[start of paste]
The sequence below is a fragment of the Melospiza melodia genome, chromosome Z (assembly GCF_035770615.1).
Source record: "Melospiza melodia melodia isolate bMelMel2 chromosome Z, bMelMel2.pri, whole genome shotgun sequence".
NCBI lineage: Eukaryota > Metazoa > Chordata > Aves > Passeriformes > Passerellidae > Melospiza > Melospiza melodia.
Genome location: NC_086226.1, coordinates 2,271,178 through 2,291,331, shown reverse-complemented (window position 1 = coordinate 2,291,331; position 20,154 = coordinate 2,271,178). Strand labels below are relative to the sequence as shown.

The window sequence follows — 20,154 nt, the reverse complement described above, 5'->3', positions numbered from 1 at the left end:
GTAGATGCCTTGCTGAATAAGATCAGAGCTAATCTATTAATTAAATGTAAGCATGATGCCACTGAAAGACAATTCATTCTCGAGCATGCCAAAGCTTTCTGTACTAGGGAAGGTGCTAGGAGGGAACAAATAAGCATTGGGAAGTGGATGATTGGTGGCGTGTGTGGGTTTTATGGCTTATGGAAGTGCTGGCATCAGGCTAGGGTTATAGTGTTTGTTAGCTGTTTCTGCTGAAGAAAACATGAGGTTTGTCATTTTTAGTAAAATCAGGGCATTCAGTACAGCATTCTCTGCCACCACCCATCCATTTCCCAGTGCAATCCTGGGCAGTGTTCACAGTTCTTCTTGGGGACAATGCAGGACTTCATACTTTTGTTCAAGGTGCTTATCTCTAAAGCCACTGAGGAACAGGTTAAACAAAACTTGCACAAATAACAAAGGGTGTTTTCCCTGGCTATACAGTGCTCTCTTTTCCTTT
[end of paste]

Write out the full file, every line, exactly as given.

The sequence below is a fragment of the Melospiza melodia genome, chromosome Z (assembly GCF_035770615.1).
Source record: "Melospiza melodia melodia isolate bMelMel2 chromosome Z, bMelMel2.pri, whole genome shotgun sequence".
NCBI lineage: Eukaryota > Metazoa > Chordata > Aves > Passeriformes > Passerellidae > Melospiza > Melospiza melodia.
Genome location: NC_086226.1, coordinates 2,271,178 through 2,291,331, shown reverse-complemented (window position 1 = coordinate 2,291,331; position 20,154 = coordinate 2,271,178). Strand labels below are relative to the sequence as shown.

The window sequence follows — 20,154 nt, the reverse complement described above, 5'->3', positions numbered from 1 at the left end:
GTAGATGCCTTGCTGAATAAGATCAGAGCTAATCTATTAATTAAATGTAAGCATGATGCCACTGAAAGACAATTCATTCTCGAGCATGCCAAAGCTTTCTGTACTAGGGAAGGTGCTAGGAGGGAACAAATAAGCATTGGGAAGTGGATGATTGGTGGCGTGTGTGGGTTTTATGGCTTATGGAAGTGCTGGCATCAGGCTAGGGTTATAGTGTTTGTTAGCTGTTTCTGCTGAAGAAAACATGAGGTTTGTCATTTTTAGTAAAATCAGGGCATTCAGTACAGCATTCTCTGCCACCACCCATCCATTTCCCAGTGCAATCCTGGGCAGTGTTCACAGTTCTTCTTGGGGACAATGCAGGACTTCATACTTTTGTTCAAGGTGCTTATCTCTAAAGCCACTGAGGAACAGGTTAAACAAAACTTGCACAAATAACAAAGGGTGTTTTCCCTGGCTATACAGTGCTCTCTTTTCCTTT